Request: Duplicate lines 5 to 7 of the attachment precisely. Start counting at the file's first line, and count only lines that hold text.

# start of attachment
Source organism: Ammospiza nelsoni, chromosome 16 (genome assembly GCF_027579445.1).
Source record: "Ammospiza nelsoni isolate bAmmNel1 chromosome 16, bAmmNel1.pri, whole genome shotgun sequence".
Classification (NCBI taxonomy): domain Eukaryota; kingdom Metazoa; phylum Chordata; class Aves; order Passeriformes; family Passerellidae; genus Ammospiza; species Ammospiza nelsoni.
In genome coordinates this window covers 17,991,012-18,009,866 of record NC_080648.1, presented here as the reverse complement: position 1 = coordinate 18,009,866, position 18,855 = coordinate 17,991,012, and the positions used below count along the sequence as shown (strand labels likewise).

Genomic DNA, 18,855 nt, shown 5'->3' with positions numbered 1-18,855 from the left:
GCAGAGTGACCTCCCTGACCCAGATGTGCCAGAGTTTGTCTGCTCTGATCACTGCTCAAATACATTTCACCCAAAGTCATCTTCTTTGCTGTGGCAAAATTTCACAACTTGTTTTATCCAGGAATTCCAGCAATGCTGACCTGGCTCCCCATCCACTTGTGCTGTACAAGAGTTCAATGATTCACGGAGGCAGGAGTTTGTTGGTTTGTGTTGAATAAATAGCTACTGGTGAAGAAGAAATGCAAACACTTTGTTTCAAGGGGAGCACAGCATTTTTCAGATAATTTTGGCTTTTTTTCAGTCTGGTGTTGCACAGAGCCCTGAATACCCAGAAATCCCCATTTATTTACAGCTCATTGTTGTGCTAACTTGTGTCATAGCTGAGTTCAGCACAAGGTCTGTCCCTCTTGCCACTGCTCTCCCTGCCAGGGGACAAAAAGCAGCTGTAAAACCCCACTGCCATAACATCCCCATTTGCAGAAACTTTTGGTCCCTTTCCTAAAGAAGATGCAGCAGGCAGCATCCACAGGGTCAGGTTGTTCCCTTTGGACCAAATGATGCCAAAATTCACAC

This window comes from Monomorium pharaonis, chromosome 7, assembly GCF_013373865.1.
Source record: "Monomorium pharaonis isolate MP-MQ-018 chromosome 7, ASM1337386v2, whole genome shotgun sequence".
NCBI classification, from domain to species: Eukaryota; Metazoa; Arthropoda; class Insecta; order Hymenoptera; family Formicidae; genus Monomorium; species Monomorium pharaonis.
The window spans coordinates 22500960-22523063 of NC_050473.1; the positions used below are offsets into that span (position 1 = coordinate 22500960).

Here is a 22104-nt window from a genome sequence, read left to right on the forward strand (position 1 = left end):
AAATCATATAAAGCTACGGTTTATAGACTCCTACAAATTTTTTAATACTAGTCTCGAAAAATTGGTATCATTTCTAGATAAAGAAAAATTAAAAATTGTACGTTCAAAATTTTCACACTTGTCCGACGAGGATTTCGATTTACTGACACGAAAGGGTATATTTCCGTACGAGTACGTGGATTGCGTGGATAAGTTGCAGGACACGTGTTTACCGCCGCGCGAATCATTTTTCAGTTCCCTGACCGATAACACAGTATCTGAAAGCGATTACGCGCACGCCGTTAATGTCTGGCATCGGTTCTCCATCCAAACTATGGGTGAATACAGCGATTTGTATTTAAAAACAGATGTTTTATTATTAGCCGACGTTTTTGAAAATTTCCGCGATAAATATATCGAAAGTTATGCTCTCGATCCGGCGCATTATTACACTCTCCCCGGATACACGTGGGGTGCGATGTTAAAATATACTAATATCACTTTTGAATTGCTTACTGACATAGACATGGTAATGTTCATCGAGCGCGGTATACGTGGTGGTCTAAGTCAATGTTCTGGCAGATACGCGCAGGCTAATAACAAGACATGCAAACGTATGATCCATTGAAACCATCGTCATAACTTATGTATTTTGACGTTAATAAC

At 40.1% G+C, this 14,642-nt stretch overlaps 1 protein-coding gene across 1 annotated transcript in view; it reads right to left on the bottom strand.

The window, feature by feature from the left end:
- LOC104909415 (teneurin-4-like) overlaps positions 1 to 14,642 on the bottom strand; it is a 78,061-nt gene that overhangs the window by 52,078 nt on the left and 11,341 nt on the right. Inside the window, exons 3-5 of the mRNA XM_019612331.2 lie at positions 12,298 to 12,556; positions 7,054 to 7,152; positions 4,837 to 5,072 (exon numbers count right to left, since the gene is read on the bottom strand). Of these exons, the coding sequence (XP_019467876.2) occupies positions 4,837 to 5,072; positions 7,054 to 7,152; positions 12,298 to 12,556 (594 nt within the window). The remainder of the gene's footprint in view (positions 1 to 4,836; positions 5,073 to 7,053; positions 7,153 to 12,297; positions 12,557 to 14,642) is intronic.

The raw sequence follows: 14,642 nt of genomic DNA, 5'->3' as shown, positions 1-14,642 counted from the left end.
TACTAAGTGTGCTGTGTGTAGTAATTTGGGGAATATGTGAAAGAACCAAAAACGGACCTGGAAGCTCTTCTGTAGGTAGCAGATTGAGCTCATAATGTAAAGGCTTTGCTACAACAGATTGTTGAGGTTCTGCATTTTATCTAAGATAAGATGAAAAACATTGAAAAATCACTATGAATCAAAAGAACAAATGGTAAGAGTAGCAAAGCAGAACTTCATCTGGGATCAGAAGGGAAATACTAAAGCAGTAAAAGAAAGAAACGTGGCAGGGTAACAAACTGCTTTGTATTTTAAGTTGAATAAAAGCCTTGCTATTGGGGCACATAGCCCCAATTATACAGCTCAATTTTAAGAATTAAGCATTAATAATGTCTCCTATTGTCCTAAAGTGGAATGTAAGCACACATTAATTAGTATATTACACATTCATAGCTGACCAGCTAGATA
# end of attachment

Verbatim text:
Genomic DNA, 18,855 nt, shown 5'->3' with positions numbered 1-18,855 from the left:
GCAGAGTGACCTCCCTGACCCAGATGTGCCAGAGTTTGTCTGCTCTGATCACTGCTCAAATACATTTCACCCAAAGTCATCTTCTTTGCTGTGGCAAAATTTCACAACTTGTTTTATCCAGGAATTCCAGCAATGCTGACCTGGCTCCCCATCCACTTGTGCTGTACAAGAGTTCAATGATTCACGGAGGCAGGAGTTTGTTGGTTTGTGTTGAATAAATAGCTACTGGTGAAGAAGAAATGCAAACACTTTGTTTCAAGGGGAGCACAGCATTTTTCAGATAATTTTGGCTTTTTTTCAGTCTGGTGTTGCACAGAGCCCTGAATACCCAGAAATCCCCATTTATTTACAGCTCATTGTTGTGCTAACTTGTGTCATAGCTGAGTTCAGCACAAGGTCTGTCCCTCTTGCCACTGCTCTCCCTGCCAGGGGACAAAAAGCAGCTGTAAAACCCCACTGCCATAACATCCCCATTTGCAGAAACTTTTGGTCCCTTTCCTAAAGAAGATGCAGCAGGCAGCATCCACAGGGTCAGGTTGTTCCCTTTGGACCAAATGATGCCAAAATTCACAC

This window comes from Monomorium pharaonis, chromosome 7, assembly GCF_013373865.1.